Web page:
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Tennessee's Capitol riot suspects: Who are they, and what do we know about cases against them?

Posted: 12:10 PM, Jan 06, 2022
Updated: 2022-06-17 13:16:13-04
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Capitol riot

NASHVILLE, Tenn. (WTVF) — Here are the Tennesseans who have been charged for their alleged involvement in the January 6, 2021, riot at the U.S. Capitol:

Matthew Baggott, Woodbury (Cannon County) – Pleaded guilty to misdemeanor count of disorderly conduct in a restricted building and awaiting sentencing.

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Stewart Parks, Matthew Baggott

Among the evidence, according to an FBI affidavit, was “video of a group of people approaching what appears to be an entrance to the Capitol building, including a man in a red sweatshirt, black backpack and dark baseball hat – later identified as Matthew Baggott – throwing an object toward a group of Capitol police officers.”

Matthew Bledsoe, Cordova (Shelby County) – Charged with illegally entering the Capitol (along with three other men) and violent entry or disorderly conduct on Capitol grounds.

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Matthew Bledsoe social media posts

According to an FBI affidavit, Bledsoe posted video of himself and his companions entering the Capitol as an alarm sounds in the background. “His companion says, ‘We’re going in!’ Mr. Bledsoe turns the camera to show the door then says, 'In the Capitol. This is our house. We pay for this s---. Where’s those pieces of s--- at?'”

The Memphis Commercial Appeal reported that, at Bledsoe’s arraignment, prosecutors presented text messages that Bledsoe sent his wife in the days following the riot. “One text, sent on Jan. 10 from Bledsoe to his wife stated, ‘They are all going to be executed,’ referring to elected officials. In another text, Bledsoe's wife said, ‘There's a bomb threat at the Capitol.’ Bledsoe responded, ‘Good.’"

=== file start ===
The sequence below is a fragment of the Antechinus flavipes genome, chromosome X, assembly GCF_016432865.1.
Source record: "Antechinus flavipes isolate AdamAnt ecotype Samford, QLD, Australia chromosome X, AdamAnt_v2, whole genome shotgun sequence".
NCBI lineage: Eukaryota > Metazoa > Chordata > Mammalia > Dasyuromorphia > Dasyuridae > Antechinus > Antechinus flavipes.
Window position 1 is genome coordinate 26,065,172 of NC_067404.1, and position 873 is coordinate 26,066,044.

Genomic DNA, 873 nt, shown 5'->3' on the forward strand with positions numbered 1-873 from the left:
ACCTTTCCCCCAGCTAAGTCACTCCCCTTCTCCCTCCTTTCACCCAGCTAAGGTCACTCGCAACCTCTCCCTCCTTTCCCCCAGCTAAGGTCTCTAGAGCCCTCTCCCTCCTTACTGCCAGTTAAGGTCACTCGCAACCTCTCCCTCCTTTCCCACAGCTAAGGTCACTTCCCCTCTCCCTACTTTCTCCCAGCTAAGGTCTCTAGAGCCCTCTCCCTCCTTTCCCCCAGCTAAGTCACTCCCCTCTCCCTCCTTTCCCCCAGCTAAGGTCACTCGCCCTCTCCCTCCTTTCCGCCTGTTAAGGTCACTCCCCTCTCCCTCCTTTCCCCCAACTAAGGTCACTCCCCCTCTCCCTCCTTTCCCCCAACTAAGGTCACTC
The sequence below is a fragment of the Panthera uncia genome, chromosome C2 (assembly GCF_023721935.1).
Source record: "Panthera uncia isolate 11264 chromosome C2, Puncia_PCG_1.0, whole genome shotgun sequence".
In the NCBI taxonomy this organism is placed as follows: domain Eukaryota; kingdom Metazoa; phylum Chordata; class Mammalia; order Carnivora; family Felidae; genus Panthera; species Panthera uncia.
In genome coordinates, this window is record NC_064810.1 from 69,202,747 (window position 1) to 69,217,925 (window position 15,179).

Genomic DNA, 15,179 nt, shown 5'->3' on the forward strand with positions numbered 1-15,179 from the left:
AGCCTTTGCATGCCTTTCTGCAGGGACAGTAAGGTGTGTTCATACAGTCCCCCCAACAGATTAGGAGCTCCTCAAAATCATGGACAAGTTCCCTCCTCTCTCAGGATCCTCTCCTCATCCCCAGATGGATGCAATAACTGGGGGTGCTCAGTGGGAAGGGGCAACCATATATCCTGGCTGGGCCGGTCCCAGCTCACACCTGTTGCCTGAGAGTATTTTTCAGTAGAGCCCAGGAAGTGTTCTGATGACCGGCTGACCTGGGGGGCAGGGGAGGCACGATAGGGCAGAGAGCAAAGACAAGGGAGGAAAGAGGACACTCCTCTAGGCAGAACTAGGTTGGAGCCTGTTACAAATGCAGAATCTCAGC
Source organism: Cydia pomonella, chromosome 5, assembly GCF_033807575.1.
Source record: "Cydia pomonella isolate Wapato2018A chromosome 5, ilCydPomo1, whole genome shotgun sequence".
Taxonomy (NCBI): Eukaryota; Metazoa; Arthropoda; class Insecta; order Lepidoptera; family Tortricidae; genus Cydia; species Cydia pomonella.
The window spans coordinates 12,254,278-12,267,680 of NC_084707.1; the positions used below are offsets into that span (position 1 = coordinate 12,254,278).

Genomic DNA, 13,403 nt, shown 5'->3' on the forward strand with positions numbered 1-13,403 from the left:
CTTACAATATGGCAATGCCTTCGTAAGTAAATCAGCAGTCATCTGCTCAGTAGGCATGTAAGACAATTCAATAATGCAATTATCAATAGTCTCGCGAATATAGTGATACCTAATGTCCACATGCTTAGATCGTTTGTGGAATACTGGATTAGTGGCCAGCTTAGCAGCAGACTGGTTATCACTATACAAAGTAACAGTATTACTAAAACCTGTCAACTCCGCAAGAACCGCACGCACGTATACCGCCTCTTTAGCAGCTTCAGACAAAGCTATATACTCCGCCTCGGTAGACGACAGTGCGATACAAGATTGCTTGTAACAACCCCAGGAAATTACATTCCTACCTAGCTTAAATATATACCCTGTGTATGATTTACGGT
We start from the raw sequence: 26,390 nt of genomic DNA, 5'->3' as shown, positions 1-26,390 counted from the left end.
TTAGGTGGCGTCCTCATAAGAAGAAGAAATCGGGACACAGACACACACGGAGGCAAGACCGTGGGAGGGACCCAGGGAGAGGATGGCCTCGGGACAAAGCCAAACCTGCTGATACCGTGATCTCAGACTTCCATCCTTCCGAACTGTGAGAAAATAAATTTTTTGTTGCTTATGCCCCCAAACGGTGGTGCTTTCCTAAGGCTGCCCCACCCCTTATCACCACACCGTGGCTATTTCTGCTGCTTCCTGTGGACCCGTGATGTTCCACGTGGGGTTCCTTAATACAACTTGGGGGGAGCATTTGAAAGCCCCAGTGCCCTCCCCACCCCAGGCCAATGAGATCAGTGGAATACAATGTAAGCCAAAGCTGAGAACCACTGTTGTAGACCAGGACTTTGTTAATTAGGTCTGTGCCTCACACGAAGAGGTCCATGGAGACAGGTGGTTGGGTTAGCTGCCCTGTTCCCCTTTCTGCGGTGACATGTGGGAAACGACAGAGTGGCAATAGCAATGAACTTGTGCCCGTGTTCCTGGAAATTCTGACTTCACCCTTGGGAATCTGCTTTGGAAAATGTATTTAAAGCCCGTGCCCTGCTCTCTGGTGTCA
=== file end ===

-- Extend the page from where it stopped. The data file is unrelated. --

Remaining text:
Bledsoe was released, with conditions, pending trial.

Christopher Michael Cunningham, Nashville – Pleaded guilty to illegally parading, demonstrating or picketing in a Capitol building and awaiting sentencing.

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Christopher Cunningham selfie inside U.S. Capitol

According to an FBI affidavit, Cunningham posted a selfie to social media showing himself inside the Capitol during the breach. “On February 23, 2021, Cunningham called Metro Nashville Police Department (MNPD) to report that a pressure washer was stolen from his front porch…. During the interaction with the MNPD officer, Cunningham identified himself and stated that he entered the U.S. Capitol building on January 6. 2021.”

Jack Griffith, Gallatin – Pleaded guilty to illegally demonstrating inside the U.S. Capitol (along with three men) and sentenced to 36 months probation.

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Social media post by Jack Griffith, aka Juan Bibiano

Griffith, using the pseudonym Juan Bibiano, posted to social media, “All going to D.C. THE CAVALRY IS COMING!!!” After Joe Biden’s election was finally certified, Griffith posted that he had helped storm the Capitol, “but it only made things worse.”

He also wrote. “The New World beat us. Trump was our greatest champion, and it still wasn’t enough.” He ended, “Unless… Trump still has a plan?”

Albuquerque Cosper Head, Kingsport – Pleaded guilty to assaulting, resisting or impeding certain officers. Faces 72-96 months in federal prison.

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Christopher Head allegedly battling with police

According to an FBI affidavit, Head was among a mob that battled with police at one entrance to the Capitol and attacked Capitol police officer Michael Fanone, identified in the affidavit as “M.F.”

Video also shows Head “using riot shields to strike toward the police line.”

Then, “while Officer M.F. was defending the doorway, the defendant, Albuquerque Head, pulled Officer M.F. into the crowd, where members of the crowd attacked and beat the officer,” the affidavit says. “Additional video obtained by the FBI shows the defendant dragging Officer M.F. through the crowd.”

Bryan Wayne Ivey, Crossville – Pleaded guilty to illegally protesting inside the Capitol and sentenced to 30-months probation.